• Ms. Catherine Munford, RN, CIC. Infection Control Practitioner. LTC, Victoria General Hospital. Victoria, British Columbia
  • Ms. JoAnne Seglie, RN COHN-S. Occupational Health Manager. University of Alberta Campus. Office of Environment Health/Safety. Edmonton, Alberta
  • Dr. Pierre St-Antoine, Health Science Centre. Centre hospitalier de l'Université de Montréal. Hôpital Notre-Dame, Microbiologie. Montreal, Quebec
  • Dr. Joseph Vayalumkal, Department of Pediatrics, Division of Infectious Diseases. Alberta Children's Hospital. Calgary, Alberta
  • Dr. Mary Vearncombe, Medical Director. Infection Prevention & Control. Sunnybrook Health Sciences Centre. Toronto, Ontario


The objective of this guideline is to identify and promote infection prevention and control (IPC) practices and precautions for preventing the transmission of microorganisms in healthcare settings, with the exception of bone marrow transplant settings. Specifications for a protective environment in bone marrow transplant units are outlined in the United States Healthcare Infection Control Practices Advisory Committee 2007 Guideline for Isolation Precautions: Preventing Transmission of Infectious Agents in Healthcare Settings. Infection control guidelines for classic Creutzfeldt-Jakob disease in Canada are provided in separate Public Health Agency of Canada (formerly Health Canada) publications.

For the purposes of this document, healthcare settings are any location where healthcare is provided, including emergency care, prehospital care, hospital, long-term care (LTC), home care, ambulatory care and facilities and locations in the community where care is provided (e.g., infirmaries in schools, residential facilities or correctional facilities). It should be noted that definitions of settings overlap, as some settings provide a variety of care (e.g., chronic care or ambulatory care provided in acute care facilities, complex care provided in LTC facilities). Acute care includes ambulatory care settings, such as hospital emergency departments, and free-standing or facility-associated ambulatory (day) surgery or other invasive day procedures (e.g., endoscopy units, hemodialysis, ambulatory wound clinics). Healthcare workers (HCWs) are individuals who provide health care or support services, such as nurses, physicians, dentists, nurse practitioners, paramedics and sometimes emergency first responders, allied health professionals, unregulated healthcare providers, clinical instructors and students, volunteers and housekeeping staff. Healthcare workers have varying degrees of responsibility related to the health care they provide, depending on their level of education and their specific job/responsibilities.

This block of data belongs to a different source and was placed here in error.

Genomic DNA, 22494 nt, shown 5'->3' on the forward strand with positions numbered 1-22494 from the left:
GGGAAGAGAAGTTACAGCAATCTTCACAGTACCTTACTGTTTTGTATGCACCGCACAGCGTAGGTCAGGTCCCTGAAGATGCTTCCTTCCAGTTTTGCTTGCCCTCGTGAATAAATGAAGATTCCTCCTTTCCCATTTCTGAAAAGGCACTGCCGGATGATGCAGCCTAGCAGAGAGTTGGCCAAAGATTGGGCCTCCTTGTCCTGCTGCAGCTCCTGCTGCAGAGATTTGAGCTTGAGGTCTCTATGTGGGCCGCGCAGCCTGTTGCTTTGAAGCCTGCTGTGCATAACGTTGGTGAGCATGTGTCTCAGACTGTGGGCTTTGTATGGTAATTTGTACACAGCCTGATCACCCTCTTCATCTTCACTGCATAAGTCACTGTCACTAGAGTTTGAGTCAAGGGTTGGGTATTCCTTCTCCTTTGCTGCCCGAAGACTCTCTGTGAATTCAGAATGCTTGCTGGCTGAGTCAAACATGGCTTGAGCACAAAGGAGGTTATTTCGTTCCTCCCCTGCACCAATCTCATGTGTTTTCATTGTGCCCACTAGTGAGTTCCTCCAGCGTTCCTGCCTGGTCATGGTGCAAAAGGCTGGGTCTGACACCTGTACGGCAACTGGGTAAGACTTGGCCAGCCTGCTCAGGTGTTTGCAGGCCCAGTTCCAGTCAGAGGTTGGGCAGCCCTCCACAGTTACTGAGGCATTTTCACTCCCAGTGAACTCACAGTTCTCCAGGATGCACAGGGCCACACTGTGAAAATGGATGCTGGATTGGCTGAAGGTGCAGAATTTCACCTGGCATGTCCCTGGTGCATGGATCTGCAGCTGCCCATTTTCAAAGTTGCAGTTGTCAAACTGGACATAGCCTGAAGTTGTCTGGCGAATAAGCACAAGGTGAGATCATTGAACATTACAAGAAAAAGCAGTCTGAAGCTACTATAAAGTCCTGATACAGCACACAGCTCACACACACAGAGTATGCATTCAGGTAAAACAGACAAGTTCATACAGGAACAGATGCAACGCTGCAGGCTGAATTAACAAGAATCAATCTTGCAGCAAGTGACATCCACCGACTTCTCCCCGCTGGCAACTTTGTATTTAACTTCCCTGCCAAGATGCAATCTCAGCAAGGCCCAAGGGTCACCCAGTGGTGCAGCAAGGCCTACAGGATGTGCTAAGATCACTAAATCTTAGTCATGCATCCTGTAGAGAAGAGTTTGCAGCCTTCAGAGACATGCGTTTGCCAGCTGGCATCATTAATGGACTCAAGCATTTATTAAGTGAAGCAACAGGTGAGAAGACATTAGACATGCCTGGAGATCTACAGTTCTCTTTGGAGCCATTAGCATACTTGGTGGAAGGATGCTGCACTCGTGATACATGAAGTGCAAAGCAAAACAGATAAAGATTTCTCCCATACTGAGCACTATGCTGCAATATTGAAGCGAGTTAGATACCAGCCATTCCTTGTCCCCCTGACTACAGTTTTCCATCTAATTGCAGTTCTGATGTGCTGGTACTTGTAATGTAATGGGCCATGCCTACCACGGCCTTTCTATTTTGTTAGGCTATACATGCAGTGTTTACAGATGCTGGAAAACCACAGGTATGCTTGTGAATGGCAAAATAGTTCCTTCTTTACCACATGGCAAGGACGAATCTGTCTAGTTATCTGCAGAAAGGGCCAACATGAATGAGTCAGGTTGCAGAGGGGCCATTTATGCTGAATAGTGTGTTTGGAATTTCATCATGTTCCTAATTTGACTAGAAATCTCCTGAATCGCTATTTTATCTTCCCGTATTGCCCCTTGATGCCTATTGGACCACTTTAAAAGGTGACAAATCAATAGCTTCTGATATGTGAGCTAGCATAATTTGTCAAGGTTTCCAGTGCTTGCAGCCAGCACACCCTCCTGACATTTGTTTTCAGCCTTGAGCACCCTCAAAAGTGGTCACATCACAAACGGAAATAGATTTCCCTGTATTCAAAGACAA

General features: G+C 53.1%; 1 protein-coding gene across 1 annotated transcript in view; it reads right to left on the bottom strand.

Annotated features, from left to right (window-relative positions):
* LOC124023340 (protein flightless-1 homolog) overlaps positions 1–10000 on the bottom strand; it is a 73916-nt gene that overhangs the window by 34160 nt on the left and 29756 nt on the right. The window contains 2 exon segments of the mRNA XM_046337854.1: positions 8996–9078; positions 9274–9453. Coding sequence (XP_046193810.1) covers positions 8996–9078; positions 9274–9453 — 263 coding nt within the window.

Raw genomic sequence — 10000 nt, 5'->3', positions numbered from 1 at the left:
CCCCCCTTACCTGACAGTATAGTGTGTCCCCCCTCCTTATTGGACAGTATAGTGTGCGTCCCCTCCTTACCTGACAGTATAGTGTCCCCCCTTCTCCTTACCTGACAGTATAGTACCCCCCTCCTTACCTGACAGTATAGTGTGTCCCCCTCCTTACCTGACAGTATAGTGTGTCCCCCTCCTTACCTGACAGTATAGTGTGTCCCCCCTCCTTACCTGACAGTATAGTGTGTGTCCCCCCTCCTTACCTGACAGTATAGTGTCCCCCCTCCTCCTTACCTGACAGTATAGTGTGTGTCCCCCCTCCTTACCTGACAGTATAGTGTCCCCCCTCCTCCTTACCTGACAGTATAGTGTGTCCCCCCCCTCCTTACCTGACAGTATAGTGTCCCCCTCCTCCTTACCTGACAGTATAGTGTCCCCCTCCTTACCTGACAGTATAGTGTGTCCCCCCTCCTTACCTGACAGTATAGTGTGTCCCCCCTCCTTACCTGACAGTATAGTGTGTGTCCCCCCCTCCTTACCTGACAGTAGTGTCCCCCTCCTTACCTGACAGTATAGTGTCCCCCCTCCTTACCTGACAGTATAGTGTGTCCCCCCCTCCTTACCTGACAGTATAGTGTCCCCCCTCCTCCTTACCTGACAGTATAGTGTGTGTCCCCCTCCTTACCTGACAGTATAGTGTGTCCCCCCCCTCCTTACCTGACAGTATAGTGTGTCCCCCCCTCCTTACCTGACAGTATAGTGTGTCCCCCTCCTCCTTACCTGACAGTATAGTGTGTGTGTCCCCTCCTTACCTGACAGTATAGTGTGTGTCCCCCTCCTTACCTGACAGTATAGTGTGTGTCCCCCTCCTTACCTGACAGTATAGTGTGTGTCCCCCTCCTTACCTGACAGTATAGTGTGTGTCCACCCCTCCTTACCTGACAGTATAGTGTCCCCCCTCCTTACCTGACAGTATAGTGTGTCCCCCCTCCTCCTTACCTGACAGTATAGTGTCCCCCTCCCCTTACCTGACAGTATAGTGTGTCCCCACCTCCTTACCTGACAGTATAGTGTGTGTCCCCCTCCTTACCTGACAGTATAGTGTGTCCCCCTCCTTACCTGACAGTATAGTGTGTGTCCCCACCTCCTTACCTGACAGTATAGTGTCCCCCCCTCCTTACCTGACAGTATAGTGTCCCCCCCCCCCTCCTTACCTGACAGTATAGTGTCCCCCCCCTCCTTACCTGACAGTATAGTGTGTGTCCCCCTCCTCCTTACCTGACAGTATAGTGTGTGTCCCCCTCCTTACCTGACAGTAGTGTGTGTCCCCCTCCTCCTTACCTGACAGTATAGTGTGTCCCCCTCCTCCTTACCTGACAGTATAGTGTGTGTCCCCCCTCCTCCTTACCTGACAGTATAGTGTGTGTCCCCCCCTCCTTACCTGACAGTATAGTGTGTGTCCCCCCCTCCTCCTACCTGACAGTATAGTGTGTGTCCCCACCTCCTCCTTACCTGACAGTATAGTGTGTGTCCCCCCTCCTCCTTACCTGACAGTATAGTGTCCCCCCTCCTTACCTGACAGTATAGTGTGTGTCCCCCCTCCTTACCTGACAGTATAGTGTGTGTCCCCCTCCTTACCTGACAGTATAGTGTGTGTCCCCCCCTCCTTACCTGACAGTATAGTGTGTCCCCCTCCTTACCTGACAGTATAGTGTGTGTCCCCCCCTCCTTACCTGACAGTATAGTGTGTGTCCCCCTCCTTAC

This guideline is designed for use by infection control professionals (ICPs). It is recommended that individuals who lack IPC expertise seek the expertise of ICPs in their organization or region for assistance. This guideline can be used to develop specific recommendations for local use, taking into consideration local conditions, such as the type of facilities available, risk of acquisition of infection, type of healthcare setting, type of care and level of education and awareness of the HCWs providing the care.

For the purposes of this document, the term "patient" will be used to include those receiving health care who are traditionally/routinely referred to as patients, clients or residents. Included in this document are the principles necessary to prevent transmission of microorganisms from patient to patient, patient to HCW and HCW to patient across the continuum of care. Principles of transmission, as well as routine practices and additional precautions, are outlined for acute care, LTC, ambulatory care, prehospital care and home care settings.